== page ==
Oct

03

2012

Thabiti Anyabwile|8:28 am CT

W.E.B DuBois Would Not Vote in This Election

I know. I was surprised at the notion myself. A tireless champion of Civil Rights, a participant of the Niagra Movement and one of the founders of the NAACP, one would expect DuBois to argue the moral responsibility of voting–particularly for a people recently disenfranchised.

But in a piece entitled, “Why I Won’t Vote,” delivered on October 20, 1956, DuBois made an eloquent case for not voting at all.  The entire speech really should be read; it’s haunting in its description of themes and tensions in 1956 that could as easily apply to 2012. DuBois begins with a kind of biography of his voting record:

Since I was twenty-one in 1889, I have in theory followed the voting plan strongly advocated by Sidney Lens in The Nation of August 4, i.e., voting for a third party even when its chances were hopeless, if the main parties were unsatisfactory; or, in absence of a third choice, voting for the lesser of two evils. My action, however, had to be limited by the candidates’ attitude toward Negroes. Of my adult life, I have spent twenty-three years living and teaching in the South, where my voting choice was not asked. I was disfranchised by law or administration. In the North I lived in all thirty-two years, covering eight Presidential elections. In 1912 I wanted to support Theodore Roosevelt, but his Bull Moose convention dodged the Negro problem and I tried to help elect Wilson as a liberal Southerner. Under Wilson came the worst attempt at Jim Crow legislation and discrimination in civil service that we had experienced since the Civil War. In 1916 I took Hughes as the lesser of two evils. He promised Negroes nothing and kept his word. In 1920, I supported Harding because of his promise to liberate Haiti. In 1924, I voted for La Follette, although I knew he could not be elected. In 1928, Negroes faced absolute dilemma. Neither Hoover nor Smith wanted the Negro vote and both publicly insulted us. I voted for Norman Thomas and the Socialists, although the Socialists had attempted to Jim Crow Negro members in the South. In 1932 I voted for Franklin Roosevelt, since Hoover was unthinkable and Roosevelt’s attitude toward workers most realistic. I was again in the South from 1934 until 1944. Technically I could vote, but the election in which I could vote was a farce. The real election was the White Primary.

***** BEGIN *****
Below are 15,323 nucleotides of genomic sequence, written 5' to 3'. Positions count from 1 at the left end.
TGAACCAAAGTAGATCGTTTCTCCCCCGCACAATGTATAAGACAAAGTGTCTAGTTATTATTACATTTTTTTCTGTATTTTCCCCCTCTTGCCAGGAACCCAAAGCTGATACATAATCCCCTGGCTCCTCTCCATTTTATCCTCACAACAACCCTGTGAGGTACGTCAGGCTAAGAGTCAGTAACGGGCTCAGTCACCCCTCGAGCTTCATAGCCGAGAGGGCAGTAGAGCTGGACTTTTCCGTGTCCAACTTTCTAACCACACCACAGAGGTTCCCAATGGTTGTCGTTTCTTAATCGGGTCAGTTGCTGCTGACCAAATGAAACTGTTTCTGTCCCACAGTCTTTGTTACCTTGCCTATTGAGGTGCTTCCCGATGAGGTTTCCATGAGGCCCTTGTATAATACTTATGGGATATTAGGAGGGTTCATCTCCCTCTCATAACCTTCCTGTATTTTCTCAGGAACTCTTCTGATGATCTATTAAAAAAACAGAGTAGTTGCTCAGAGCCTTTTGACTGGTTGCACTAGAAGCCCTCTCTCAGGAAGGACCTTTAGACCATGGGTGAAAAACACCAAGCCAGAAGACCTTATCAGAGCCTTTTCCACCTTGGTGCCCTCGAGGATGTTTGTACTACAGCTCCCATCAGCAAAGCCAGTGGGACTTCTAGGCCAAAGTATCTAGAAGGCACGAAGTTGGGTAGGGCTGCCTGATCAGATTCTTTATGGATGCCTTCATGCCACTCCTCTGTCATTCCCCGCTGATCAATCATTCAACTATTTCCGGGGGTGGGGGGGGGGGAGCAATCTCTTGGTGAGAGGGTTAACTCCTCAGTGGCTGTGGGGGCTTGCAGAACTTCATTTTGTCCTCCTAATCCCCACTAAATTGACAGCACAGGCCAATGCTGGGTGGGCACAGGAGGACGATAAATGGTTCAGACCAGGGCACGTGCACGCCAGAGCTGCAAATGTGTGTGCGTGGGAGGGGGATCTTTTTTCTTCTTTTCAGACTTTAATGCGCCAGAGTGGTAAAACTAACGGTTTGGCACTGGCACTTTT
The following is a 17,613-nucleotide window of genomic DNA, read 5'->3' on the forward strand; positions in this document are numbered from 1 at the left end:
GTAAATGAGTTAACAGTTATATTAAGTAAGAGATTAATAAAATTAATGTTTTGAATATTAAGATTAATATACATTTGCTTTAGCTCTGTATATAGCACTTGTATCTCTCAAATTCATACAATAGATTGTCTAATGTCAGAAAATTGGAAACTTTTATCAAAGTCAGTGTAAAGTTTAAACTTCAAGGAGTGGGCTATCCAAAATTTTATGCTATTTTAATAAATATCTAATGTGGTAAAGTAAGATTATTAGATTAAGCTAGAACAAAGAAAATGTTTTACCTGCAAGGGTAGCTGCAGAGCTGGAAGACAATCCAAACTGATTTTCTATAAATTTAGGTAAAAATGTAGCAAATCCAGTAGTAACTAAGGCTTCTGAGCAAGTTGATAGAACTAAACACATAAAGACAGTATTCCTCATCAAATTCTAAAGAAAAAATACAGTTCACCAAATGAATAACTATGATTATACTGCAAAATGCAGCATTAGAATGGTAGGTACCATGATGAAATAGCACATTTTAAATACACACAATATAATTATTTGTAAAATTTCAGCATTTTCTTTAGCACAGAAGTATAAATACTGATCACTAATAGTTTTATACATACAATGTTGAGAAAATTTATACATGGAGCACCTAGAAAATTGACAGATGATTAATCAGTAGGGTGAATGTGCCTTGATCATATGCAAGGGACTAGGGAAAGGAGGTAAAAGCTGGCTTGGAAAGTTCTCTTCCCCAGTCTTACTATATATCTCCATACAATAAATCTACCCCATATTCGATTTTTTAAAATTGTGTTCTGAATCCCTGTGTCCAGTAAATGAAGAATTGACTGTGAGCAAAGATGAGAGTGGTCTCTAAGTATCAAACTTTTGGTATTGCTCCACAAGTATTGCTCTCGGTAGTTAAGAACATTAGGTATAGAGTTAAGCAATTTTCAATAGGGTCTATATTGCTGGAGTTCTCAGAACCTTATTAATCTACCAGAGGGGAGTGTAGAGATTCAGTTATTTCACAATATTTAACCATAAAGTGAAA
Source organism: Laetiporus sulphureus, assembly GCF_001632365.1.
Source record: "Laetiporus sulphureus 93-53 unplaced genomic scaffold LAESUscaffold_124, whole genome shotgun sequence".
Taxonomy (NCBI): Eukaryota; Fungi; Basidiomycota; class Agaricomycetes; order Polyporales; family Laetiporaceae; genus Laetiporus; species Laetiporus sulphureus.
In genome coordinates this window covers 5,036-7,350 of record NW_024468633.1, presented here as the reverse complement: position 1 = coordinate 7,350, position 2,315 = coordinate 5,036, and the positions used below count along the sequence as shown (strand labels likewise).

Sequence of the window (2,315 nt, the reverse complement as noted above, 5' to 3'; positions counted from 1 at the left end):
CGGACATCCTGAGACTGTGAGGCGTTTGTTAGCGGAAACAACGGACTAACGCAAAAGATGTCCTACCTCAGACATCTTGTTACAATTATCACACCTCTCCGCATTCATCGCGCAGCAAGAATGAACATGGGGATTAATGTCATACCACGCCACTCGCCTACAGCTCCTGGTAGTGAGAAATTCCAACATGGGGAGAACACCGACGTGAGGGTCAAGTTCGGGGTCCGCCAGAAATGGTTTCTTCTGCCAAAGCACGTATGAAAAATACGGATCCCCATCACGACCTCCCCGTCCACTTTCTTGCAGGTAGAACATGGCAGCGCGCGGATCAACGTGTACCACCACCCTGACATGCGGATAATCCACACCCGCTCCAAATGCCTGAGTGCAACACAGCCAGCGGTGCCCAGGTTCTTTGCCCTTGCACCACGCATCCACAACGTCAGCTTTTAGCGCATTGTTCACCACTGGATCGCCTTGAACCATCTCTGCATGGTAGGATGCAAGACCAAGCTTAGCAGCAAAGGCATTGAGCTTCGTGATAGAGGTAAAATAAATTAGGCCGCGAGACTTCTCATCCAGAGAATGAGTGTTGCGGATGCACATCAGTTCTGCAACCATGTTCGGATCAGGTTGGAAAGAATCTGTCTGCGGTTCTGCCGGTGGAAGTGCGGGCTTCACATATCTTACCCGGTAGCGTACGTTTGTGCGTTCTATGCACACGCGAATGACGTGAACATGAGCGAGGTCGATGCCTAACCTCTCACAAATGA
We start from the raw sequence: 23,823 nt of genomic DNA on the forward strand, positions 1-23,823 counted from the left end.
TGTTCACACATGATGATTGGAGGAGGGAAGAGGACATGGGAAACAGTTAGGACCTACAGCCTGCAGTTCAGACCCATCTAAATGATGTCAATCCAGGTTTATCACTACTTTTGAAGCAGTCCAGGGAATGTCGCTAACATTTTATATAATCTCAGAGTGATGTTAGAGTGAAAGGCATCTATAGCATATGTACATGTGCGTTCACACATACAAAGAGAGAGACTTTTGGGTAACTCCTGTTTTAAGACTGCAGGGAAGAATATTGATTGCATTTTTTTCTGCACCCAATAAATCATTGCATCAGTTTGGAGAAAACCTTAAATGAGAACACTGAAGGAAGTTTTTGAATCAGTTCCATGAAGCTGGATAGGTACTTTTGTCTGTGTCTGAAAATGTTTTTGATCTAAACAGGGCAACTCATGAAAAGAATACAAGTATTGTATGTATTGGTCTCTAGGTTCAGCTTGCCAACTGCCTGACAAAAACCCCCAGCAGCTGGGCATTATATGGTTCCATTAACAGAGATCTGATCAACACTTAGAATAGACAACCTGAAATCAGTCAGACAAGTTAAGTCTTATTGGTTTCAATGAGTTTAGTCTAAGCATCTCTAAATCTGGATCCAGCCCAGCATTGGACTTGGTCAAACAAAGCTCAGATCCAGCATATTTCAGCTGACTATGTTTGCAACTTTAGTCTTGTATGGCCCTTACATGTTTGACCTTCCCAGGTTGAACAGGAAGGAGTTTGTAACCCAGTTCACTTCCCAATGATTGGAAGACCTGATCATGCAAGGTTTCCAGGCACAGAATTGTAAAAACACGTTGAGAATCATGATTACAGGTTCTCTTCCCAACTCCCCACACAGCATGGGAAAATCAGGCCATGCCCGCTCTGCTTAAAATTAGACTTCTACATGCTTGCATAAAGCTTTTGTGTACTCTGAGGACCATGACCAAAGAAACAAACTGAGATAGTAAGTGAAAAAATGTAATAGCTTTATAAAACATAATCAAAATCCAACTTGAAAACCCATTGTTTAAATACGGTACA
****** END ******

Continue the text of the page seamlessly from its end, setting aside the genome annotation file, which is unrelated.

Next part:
Then he comes to explain the dilemma of the 1956 election:

In 1956, I shall not go to the polls. I have not registered. I believe that democracy has so far disappeared in the United States that no “two evils” exist. There is but one evil party with two names, and it will be elected despite all I can do or say. There is no third party. On the Presidential ballot in a few states (seventeen in 1952), a “Socialist” Party will appear. Few will hear its appeal because it will have almost no opportunity to take part in the campaign and explain its platform. If a voter organizes or advocates a real third-party movement, he may be accused of seeking to overthrow this government by “force and violence.” Anything he advocates by way of significant reform will be called “Communist” and will of necessity be Communist in the sense that it must advocate such things as government ownership of the means of production; government in business; the limitation of private profit; social medicine, government housing and federal aid to education; the total abolition of race bias; and the welfare state. These things are on every Communist program; these things are the aim of socialism. Any American who advocates them today, no matter how sincerely, stands in danger of losing his job, surrendering his social status and perhaps landing in jail. The witnesses against him may be liars or insane or criminals. These witnesses need give no proof for their charges and may not even be known or appear in person. They may be in the pay of the United States Government. A.D.A.’s and “Liberals” are not third parties; they seek to act as tails to kites. But since the kites are self-propelled and radar-controlled, tails are quite superfluous and rather silly.

For DuBois, democracy must entail genuine choice and the proper exercise of voting rights requires actual alternatives. The “lesser of two evils” was not for him the modus operandi but a terrible exception. He would view the now commonplace strategy of voting for the “lesser evil” as a terrible indictment against the entire system. He insisted that voters ought to have a more compelling reason for casting their lot than “this guy isn’t as bad as the other guy.” He denied that a “helpless vote” could restore or bolster American democracy.

So, he protested and “voted” by not voting. This election a small number of African-American pastors are telling their congregations that there is no “lesser evil” with the two parties. These pastors recommend that their members not vote. For their efforts, a much larger collection of ministers will vilify them and proclaim they betray the long struggle for the franchise. But I wonder what the majority would say to DuBois? I wonder if the majority see with as much clarity, insight, and foresight as DuBois did in 1956? I doubt it because no one seems to see the continuing deterioration of the country. Oh, I know that people on both “sides” decry the other side as the rot weakening America. But that’s just election year rhetoric, partisan prerequisites, senseless soundbites–not real analysis and thinking.